Market risk is measured by beta, which is another measure of investment risk that is based on the volatility of returns. In contrast to standard deviation, beta measures volatility relative to a relevant baseline rather than to the mean of the asset that is being evaluated. Beta is the appropriate measure of an asset's contribution to your portfolio's risk, as it measures only systematic risk, i.e., market risk.
You should recall that the standard form of the equation of the regression line is Y = a + bX. When you regress one asset on another asset or a benchmark index, the slope of the regression line, b, is referred to as the dependent variable's beta and it describes the movement of the asset (the dependent variable) relative to its benchmark (the independent variable). In the regression example, a large-cap growth fund was regressed on the S&P 500 which yielded the regression equation Y = 3.25 + 1.23(X), where Y is the estimated return of the growth fund given the return on the S&P 500 = X.
Here's a more detailed computation of beta using 10 years of
This computation yields the regression equation Y = 0.003 + 1.208(X). So, based on the monthly data, the growth fund's beta is 1.2, which tells us that for every 1% move in the S&P 500 the growth fund can be expected to move approximately 1.2% in the same direction. The market's beta is by definition 1.0 and it is the baseline market risk. The risk-free asset's beta is by definition zero.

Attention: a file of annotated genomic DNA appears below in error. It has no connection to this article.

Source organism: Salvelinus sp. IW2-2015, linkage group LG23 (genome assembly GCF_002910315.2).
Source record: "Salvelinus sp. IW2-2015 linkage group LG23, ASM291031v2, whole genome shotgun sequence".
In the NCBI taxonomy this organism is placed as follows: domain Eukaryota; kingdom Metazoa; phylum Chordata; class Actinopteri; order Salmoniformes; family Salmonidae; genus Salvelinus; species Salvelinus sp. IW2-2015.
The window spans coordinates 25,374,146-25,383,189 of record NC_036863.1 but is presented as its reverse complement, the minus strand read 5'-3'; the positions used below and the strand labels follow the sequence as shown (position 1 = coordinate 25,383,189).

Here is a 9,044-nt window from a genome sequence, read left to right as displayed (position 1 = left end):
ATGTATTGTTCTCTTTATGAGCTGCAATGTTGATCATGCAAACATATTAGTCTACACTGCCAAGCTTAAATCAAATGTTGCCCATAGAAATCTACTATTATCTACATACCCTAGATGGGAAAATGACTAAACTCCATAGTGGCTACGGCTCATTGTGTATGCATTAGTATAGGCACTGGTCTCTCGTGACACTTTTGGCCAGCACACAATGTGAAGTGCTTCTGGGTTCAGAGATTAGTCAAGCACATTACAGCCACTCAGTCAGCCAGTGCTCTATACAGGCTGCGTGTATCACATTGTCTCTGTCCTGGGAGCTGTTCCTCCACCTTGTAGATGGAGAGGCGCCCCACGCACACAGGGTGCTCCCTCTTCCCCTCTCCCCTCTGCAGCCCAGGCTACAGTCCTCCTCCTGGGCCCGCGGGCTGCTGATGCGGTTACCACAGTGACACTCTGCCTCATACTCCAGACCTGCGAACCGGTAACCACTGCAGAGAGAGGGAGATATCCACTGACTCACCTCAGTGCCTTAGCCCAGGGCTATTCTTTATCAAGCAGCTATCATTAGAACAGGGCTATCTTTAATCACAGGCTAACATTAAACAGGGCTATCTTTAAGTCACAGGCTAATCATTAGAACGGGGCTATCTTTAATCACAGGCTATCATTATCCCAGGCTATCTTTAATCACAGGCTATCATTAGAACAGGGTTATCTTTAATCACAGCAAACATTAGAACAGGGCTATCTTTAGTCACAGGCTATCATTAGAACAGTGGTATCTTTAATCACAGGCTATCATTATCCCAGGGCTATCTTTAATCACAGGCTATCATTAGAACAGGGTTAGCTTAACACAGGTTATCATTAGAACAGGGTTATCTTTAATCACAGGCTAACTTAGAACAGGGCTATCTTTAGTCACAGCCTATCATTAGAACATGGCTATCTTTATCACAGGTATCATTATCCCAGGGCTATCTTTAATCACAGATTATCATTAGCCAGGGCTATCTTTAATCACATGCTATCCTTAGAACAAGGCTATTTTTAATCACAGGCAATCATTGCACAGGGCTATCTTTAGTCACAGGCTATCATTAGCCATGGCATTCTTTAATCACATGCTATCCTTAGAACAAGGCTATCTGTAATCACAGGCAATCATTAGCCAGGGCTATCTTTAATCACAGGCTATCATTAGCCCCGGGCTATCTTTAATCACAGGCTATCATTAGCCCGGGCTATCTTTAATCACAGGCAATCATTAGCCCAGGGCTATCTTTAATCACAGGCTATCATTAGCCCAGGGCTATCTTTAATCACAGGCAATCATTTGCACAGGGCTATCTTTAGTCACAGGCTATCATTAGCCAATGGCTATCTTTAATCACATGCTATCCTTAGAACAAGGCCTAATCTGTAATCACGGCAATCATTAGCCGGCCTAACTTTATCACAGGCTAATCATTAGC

In this example, there is very little dispersion of the data points with respect to the regression line. This is to be expected, as the dependent variable, being a large-cap fund, should be very highly correlated with the S&P 500 and it is a well-diversified portfolio. If we did the same exercise with an individual large-cap stock, the data points would probably be much more dispersed. Also, the individual stock's market risk, beta, could be considerably higher or lower than 1.0, depending on the nature of the firm.
Beta is a commonly published statistic that you can use to evaluate the market risk of assets that you are considering adding to your portfolio. However, betas are usually derived using the S&P 500 as a baseline, which is fine if you're evaluating large-cap domestic stocks or if you want to see how any particular asset moves relative to the S&P 500. Just keep in mind that betas thus derived are relative to the S&P 500 and that they only represent the residual volatility.
Portfolio betas are calculated as the weighted average of the betas of the assets that comprise the portfolios. If your universe extends well beyond the S&P 500, to get a truly relevant portfolio beta, the individual asset's betas would have to be derived using a baseline that is representative of the assets in the portfolio, i.e., the market risk of your universe is still 1.0 by definition but it may be more or less volatile than the S&P 500. For a broadly diversified portfolio, this would entail developing a weighted average index of the appropriate indexes. I'm not suggesting that you need to do this, I'm merely making the point. Portfolio standard deviation is all you need to estimate your portfolio's probable variability.
As beta is a measure of risk, it can be related to standard deviation. Indeed, an asset's beta is equal to the product of its correlation coefficient, R, and its standard deviation divided by the market's standard deviation. Mathematically, the correlation coefficient divided by the market's standard deviation factors the specific risk out of the asset's standard deviation leaving only the systematic risk, which, as you now know, is the market risk of the asset.